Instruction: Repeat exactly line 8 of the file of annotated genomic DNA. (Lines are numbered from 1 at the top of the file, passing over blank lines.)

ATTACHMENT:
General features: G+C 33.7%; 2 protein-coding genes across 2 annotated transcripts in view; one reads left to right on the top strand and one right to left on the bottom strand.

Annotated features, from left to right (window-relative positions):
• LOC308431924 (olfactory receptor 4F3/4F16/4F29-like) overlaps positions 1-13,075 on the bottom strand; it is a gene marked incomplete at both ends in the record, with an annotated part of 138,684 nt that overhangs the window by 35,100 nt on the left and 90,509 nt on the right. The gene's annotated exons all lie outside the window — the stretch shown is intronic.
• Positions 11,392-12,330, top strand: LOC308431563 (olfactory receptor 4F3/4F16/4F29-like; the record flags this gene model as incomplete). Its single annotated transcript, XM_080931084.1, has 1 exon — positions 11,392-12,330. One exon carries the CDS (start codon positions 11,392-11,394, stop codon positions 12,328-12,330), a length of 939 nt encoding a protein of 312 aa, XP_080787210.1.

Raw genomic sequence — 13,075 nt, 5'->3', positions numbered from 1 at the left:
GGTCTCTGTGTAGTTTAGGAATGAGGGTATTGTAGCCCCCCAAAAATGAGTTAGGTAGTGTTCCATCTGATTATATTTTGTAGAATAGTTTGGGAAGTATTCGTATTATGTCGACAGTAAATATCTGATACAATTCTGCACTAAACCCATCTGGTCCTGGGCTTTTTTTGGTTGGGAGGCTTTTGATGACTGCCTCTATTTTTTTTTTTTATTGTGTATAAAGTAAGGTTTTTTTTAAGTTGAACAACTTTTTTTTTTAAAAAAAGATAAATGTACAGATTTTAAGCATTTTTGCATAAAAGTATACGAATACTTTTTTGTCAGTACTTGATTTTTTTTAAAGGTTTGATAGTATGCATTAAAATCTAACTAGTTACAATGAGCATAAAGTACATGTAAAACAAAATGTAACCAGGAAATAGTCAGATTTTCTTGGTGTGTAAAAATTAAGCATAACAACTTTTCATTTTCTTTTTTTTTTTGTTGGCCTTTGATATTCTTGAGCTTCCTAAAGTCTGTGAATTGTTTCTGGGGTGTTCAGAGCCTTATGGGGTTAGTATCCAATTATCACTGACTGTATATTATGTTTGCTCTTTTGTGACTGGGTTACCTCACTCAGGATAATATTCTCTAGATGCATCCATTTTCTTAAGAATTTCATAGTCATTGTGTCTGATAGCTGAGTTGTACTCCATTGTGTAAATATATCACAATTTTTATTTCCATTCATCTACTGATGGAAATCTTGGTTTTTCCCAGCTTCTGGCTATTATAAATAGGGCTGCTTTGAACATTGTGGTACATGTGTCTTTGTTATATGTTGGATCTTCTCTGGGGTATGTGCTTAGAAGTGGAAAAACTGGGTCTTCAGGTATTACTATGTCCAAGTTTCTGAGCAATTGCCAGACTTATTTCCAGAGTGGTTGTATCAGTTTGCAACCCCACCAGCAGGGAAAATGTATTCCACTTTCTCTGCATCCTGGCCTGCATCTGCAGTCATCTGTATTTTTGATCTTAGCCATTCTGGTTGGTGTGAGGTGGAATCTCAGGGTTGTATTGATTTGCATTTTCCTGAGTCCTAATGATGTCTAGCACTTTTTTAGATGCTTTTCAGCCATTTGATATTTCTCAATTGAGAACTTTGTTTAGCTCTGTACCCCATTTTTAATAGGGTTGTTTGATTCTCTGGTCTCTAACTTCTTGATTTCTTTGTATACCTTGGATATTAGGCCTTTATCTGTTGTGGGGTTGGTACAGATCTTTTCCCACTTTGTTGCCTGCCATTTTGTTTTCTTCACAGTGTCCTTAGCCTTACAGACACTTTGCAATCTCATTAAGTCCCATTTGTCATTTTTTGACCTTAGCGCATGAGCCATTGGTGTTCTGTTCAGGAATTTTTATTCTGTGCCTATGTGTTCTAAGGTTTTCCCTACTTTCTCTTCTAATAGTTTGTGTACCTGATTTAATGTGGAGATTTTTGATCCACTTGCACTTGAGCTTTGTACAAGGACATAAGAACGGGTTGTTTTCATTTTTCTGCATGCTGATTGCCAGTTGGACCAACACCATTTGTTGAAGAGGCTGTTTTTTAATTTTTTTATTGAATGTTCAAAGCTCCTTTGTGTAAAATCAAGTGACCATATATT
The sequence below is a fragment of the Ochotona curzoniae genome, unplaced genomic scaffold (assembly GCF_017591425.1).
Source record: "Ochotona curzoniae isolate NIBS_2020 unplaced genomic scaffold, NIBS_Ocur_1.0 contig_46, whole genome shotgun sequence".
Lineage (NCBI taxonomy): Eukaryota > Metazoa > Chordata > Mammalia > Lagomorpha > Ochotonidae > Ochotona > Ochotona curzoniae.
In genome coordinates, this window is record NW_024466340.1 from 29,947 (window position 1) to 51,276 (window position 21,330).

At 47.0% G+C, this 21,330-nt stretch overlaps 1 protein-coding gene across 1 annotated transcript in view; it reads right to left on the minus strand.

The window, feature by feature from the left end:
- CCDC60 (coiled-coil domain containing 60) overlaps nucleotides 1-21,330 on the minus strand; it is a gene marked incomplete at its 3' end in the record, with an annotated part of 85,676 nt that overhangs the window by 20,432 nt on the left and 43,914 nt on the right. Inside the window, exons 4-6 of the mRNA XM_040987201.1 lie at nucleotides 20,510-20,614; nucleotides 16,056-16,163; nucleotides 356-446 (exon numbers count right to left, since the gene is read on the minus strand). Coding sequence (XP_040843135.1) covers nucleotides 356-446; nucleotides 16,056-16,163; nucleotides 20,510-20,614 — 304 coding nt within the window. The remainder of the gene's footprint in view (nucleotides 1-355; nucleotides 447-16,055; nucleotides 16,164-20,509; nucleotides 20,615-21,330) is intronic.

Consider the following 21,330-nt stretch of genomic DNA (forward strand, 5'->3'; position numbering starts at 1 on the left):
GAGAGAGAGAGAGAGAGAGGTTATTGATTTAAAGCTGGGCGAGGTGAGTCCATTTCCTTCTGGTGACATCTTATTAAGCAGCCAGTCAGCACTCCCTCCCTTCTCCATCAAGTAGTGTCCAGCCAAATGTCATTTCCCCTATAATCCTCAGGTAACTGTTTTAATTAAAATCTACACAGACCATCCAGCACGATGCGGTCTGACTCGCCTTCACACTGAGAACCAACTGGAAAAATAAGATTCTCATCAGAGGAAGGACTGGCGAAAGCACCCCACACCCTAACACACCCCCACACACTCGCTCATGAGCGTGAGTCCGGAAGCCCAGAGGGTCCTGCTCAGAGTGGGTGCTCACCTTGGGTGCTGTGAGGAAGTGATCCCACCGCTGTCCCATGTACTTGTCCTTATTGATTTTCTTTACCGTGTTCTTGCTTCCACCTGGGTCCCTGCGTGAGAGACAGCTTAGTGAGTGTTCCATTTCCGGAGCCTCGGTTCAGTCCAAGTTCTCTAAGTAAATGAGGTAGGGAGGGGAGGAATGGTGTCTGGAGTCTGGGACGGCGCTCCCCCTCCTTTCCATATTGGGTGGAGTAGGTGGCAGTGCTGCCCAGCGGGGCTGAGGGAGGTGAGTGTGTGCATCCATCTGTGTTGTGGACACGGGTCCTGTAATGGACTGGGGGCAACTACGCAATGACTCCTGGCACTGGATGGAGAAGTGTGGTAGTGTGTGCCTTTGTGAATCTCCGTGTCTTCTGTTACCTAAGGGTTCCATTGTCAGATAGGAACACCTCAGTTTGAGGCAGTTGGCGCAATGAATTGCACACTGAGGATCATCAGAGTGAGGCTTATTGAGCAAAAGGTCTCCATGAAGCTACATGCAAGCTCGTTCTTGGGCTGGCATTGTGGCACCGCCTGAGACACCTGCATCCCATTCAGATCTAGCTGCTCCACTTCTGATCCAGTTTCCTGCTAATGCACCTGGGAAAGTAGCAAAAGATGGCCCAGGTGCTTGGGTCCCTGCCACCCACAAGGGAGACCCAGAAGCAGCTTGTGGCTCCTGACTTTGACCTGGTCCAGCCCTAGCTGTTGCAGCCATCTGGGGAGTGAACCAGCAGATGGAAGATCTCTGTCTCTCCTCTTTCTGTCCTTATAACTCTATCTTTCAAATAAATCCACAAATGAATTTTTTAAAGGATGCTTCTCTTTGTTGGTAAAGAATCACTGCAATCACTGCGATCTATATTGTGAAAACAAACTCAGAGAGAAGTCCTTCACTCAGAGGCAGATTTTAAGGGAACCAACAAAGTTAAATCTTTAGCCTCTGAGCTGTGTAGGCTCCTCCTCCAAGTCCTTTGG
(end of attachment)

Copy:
Source record: "Ochotona curzoniae isolate NIBS_2020 unplaced genomic scaffold, NIBS_Ocur_1.0 contig_46, whole genome shotgun sequence".